good luck! I know how maddening the itching can be. I can't imagine how painful it must be to have it on your hands.
  #5  
Unread 05-21-2003, 01:47 PM
Eczema

Same here, Judester. I was born in December. I am quite certain the following winter I had eczema. It always showed up with the first cooler dry air of fall and would disappear in the spring with warmer air temps and some humidity. It was the cold dry air that did it for me.

I believe my first memory in life was lying cross-wise in my crib under a sunlamp fastened to crib bars. (I asked my mother, but she couldn't remember.) Other than those early sunlamp treatments and very occasional visits to dermatologists for whatever ointments, I just lived with it. In my very early years, I had it on my wrist bones, inside of my arms, behind my knees. But most of my life it was simply on my hands -- palms, side of hands (along little finger), and knuckles. At times it could be bad -- tiny blisters, scaly, cracks, itch, sort of burn, etc., etc. I am 56. I HAD it every winter (cold season) of my life until about eight years ago. Winter came -- no eczema!! Nothing since. My skin is dry, but it is NOT eczema. I just grew out of it!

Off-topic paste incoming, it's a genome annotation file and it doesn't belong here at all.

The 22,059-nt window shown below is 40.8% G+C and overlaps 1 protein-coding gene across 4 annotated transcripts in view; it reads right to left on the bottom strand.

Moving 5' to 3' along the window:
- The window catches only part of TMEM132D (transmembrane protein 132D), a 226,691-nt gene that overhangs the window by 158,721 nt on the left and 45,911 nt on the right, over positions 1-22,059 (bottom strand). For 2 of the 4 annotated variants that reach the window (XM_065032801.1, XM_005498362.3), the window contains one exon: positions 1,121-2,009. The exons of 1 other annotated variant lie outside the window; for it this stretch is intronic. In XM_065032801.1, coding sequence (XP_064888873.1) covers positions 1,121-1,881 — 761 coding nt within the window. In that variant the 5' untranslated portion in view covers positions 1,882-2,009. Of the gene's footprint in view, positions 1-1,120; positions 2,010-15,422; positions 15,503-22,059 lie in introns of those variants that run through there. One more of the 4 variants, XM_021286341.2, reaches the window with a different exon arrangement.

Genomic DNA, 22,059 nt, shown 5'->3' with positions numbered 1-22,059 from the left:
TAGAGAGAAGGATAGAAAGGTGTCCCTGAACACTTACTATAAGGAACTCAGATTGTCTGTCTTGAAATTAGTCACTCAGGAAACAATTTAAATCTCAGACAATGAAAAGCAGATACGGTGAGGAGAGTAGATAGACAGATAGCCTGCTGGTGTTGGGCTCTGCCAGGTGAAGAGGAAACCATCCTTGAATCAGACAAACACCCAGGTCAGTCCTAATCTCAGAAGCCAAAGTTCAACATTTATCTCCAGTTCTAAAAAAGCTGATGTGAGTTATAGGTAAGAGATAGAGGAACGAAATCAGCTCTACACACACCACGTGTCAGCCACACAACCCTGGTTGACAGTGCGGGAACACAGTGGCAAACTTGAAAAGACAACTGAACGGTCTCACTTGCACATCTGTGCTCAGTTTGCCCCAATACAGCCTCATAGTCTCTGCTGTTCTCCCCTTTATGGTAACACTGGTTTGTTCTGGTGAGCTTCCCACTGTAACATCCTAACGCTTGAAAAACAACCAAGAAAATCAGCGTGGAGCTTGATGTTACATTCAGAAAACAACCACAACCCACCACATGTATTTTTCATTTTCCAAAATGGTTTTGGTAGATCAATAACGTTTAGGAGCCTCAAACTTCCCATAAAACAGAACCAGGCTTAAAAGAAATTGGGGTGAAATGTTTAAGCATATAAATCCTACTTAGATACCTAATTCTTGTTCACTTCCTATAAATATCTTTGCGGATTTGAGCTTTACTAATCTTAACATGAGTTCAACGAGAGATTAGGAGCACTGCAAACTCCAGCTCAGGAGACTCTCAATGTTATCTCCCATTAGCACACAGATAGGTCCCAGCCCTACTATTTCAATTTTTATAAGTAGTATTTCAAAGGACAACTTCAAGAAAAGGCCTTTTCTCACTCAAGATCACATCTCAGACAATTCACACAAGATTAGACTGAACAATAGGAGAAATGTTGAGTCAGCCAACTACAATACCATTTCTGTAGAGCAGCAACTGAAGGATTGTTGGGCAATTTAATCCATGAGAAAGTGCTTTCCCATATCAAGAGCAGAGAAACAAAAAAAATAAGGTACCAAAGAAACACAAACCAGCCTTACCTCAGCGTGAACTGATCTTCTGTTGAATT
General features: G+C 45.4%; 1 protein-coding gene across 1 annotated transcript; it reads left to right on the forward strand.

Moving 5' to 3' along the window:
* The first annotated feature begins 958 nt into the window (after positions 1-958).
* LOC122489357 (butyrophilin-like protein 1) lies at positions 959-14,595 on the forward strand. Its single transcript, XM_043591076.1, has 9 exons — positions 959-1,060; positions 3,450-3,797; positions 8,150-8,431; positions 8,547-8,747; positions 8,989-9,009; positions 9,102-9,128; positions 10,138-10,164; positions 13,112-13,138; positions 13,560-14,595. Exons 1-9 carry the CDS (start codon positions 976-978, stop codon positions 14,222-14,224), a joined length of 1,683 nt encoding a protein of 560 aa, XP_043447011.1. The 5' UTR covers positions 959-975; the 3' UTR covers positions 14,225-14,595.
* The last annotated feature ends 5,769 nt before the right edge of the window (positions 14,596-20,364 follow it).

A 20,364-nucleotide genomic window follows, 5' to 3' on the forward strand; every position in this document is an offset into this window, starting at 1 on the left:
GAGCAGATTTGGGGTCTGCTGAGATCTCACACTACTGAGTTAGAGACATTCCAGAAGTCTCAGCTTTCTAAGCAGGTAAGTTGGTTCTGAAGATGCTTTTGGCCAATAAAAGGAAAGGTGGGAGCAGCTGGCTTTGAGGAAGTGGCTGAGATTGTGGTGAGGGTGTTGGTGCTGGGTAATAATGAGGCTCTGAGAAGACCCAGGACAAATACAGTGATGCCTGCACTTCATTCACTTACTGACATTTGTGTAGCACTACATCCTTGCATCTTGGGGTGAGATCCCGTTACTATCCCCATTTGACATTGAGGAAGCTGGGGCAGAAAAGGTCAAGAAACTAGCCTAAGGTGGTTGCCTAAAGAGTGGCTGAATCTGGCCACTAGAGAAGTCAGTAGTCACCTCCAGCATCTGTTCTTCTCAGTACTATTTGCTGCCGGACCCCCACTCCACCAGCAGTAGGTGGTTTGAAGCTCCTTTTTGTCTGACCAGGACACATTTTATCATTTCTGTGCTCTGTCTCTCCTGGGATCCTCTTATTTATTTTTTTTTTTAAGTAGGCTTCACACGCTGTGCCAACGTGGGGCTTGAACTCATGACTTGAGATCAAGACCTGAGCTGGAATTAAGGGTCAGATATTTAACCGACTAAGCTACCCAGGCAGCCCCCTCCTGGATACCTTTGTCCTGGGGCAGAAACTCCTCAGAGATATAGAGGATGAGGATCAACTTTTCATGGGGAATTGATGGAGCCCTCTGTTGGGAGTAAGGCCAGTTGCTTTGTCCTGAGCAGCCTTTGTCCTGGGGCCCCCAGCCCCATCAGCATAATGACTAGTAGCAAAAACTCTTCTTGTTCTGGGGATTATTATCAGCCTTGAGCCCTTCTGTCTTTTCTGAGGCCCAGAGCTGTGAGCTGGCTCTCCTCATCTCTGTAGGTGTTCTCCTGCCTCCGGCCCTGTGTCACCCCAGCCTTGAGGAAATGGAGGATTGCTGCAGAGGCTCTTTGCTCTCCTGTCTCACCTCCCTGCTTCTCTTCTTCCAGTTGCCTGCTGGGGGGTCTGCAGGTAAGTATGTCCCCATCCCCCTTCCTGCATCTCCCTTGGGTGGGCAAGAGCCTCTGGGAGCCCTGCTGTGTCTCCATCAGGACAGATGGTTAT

I hope you are able to find relief from it.

Mary D.
  #6  
Unread 05-21-2003, 04:35 PM
A Little Off Topic Here...But I Need Your Help With Eczema

Hey